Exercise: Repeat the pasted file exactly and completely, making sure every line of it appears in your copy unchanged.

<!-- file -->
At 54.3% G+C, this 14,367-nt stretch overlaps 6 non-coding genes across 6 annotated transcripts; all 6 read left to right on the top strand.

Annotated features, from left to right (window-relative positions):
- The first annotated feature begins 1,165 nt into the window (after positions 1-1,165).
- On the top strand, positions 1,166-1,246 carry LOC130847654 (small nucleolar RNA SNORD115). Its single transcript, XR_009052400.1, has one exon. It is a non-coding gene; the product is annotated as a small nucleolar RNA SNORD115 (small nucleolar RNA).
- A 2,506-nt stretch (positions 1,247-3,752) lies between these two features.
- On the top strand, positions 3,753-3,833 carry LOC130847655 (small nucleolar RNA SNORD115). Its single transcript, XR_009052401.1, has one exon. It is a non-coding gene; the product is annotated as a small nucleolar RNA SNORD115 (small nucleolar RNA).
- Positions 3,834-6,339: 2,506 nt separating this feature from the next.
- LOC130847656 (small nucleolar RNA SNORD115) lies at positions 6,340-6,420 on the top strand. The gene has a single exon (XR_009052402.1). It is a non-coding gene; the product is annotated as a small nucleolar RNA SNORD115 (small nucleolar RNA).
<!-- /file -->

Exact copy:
At 54.3% G+C, this 14,367-nt stretch overlaps 6 non-coding genes across 6 annotated transcripts; all 6 read left to right on the top strand.

Annotated features, from left to right (window-relative positions):
- The first annotated feature begins 1,165 nt into the window (after positions 1-1,165).
- On the top strand, positions 1,166-1,246 carry LOC130847654 (small nucleolar RNA SNORD115). Its single transcript, XR_009052400.1, has one exon. It is a non-coding gene; the product is annotated as a small nucleolar RNA SNORD115 (small nucleolar RNA).
- A 2,506-nt stretch (positions 1,247-3,752) lies between these two features.
- On the top strand, positions 3,753-3,833 carry LOC130847655 (small nucleolar RNA SNORD115). Its single transcript, XR_009052401.1, has one exon. It is a non-coding gene; the product is annotated as a small nucleolar RNA SNORD115 (small nucleolar RNA).
- Positions 3,834-6,339: 2,506 nt separating this feature from the next.
- LOC130847656 (small nucleolar RNA SNORD115) lies at positions 6,340-6,420 on the top strand. The gene has a single exon (XR_009052402.1). It is a non-coding gene; the product is annotated as a small nucleolar RNA SNORD115 (small nucleolar RNA).